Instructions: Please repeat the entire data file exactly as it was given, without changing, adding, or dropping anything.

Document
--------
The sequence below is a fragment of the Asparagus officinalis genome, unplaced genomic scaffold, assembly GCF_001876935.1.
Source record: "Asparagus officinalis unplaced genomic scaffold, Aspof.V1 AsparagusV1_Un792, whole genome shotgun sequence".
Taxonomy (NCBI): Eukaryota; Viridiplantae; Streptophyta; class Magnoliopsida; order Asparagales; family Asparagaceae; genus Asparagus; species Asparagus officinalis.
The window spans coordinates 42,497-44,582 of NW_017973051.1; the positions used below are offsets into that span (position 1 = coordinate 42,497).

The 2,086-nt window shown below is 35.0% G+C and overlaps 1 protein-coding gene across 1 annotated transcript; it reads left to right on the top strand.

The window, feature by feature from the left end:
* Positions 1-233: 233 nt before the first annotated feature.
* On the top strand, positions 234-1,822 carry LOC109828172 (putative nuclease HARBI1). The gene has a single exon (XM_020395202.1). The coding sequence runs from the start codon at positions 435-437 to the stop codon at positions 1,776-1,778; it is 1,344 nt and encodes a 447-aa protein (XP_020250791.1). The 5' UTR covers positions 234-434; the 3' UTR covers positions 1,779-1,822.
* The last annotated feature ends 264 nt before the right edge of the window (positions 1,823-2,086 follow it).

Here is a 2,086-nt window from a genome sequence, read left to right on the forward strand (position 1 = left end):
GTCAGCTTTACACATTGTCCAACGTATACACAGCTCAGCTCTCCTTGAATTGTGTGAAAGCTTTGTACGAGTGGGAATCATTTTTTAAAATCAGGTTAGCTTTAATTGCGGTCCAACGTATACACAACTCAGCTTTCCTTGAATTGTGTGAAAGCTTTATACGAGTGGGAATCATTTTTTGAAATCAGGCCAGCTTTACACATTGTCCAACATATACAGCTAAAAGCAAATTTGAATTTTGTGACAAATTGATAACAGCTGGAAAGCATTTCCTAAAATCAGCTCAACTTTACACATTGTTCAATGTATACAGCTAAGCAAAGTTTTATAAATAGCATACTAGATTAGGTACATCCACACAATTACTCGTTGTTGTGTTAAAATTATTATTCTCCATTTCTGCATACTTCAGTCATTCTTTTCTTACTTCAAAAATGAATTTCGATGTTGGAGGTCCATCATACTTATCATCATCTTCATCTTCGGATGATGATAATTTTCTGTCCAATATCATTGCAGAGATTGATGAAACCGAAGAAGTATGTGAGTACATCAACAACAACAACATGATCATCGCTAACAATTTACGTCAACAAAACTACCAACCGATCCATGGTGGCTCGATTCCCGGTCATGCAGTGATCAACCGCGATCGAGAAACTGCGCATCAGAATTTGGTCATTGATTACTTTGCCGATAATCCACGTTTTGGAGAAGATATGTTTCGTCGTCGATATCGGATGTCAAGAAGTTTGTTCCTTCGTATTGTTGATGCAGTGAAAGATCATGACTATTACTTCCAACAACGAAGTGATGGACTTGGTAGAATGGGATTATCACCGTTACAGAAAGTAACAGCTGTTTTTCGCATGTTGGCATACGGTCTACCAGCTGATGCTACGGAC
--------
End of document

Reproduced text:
The sequence below is a fragment of the Asparagus officinalis genome, unplaced genomic scaffold, assembly GCF_001876935.1.
Source record: "Asparagus officinalis unplaced genomic scaffold, Aspof.V1 AsparagusV1_Un792, whole genome shotgun sequence".
Taxonomy (NCBI): Eukaryota; Viridiplantae; Streptophyta; class Magnoliopsida; order Asparagales; family Asparagaceae; genus Asparagus; species Asparagus officinalis.
The window spans coordinates 42,497-44,582 of NW_017973051.1; the positions used below are offsets into that span (position 1 = coordinate 42,497).

The 2,086-nt window shown below is 35.0% G+C and overlaps 1 protein-coding gene across 1 annotated transcript; it reads left to right on the top strand.

The window, feature by feature from the left end:
* Positions 1-233: 233 nt before the first annotated feature.
* On the top strand, positions 234-1,822 carry LOC109828172 (putative nuclease HARBI1). The gene has a single exon (XM_020395202.1). The coding sequence runs from the start codon at positions 435-437 to the stop codon at positions 1,776-1,778; it is 1,344 nt and encodes a 447-aa protein (XP_020250791.1). The 5' UTR covers positions 234-434; the 3' UTR covers positions 1,779-1,822.
* The last annotated feature ends 264 nt before the right edge of the window (positions 1,823-2,086 follow it).

Here is a 2,086-nt window from a genome sequence, read left to right on the forward strand (position 1 = left end):
GTCAGCTTTACACATTGTCCAACGTATACACAGCTCAGCTCTCCTTGAATTGTGTGAAAGCTTTGTACGAGTGGGAATCATTTTTTAAAATCAGGTTAGCTTTAATTGCGGTCCAACGTATACACAACTCAGCTTTCCTTGAATTGTGTGAAAGCTTTATACGAGTGGGAATCATTTTTTGAAATCAGGCCAGCTTTACACATTGTCCAACATATACAGCTAAAAGCAAATTTGAATTTTGTGACAAATTGATAACAGCTGGAAAGCATTTCCTAAAATCAGCTCAACTTTACACATTGTTCAATGTATACAGCTAAGCAAAGTTTTATAAATAGCATACTAGATTAGGTACATCCACACAATTACTCGTTGTTGTGTTAAAATTATTATTCTCCATTTCTGCATACTTCAGTCATTCTTTTCTTACTTCAAAAATGAATTTCGATGTTGGAGGTCCATCATACTTATCATCATCTTCATCTTCGGATGATGATAATTTTCTGTCCAATATCATTGCAGAGATTGATGAAACCGAAGAAGTATGTGAGTACATCAACAACAACAACATGATCATCGCTAACAATTTACGTCAACAAAACTACCAACCGATCCATGGTGGCTCGATTCCCGGTCATGCAGTGATCAACCGCGATCGAGAAACTGCGCATCAGAATTTGGTCATTGATTACTTTGCCGATAATCCACGTTTTGGAGAAGATATGTTTCGTCGTCGATATCGGATGTCAAGAAGTTTGTTCCTTCGTATTGTTGATGCAGTGAAAGATCATGACTATTACTTCCAACAACGAAGTGATGGACTTGGTAGAATGGGATTATCACCGTTACAGAAAGTAACAGCTGTTTTTCGCATGTTGGCATACGGTCTACCAGCTGATGCTACGGAC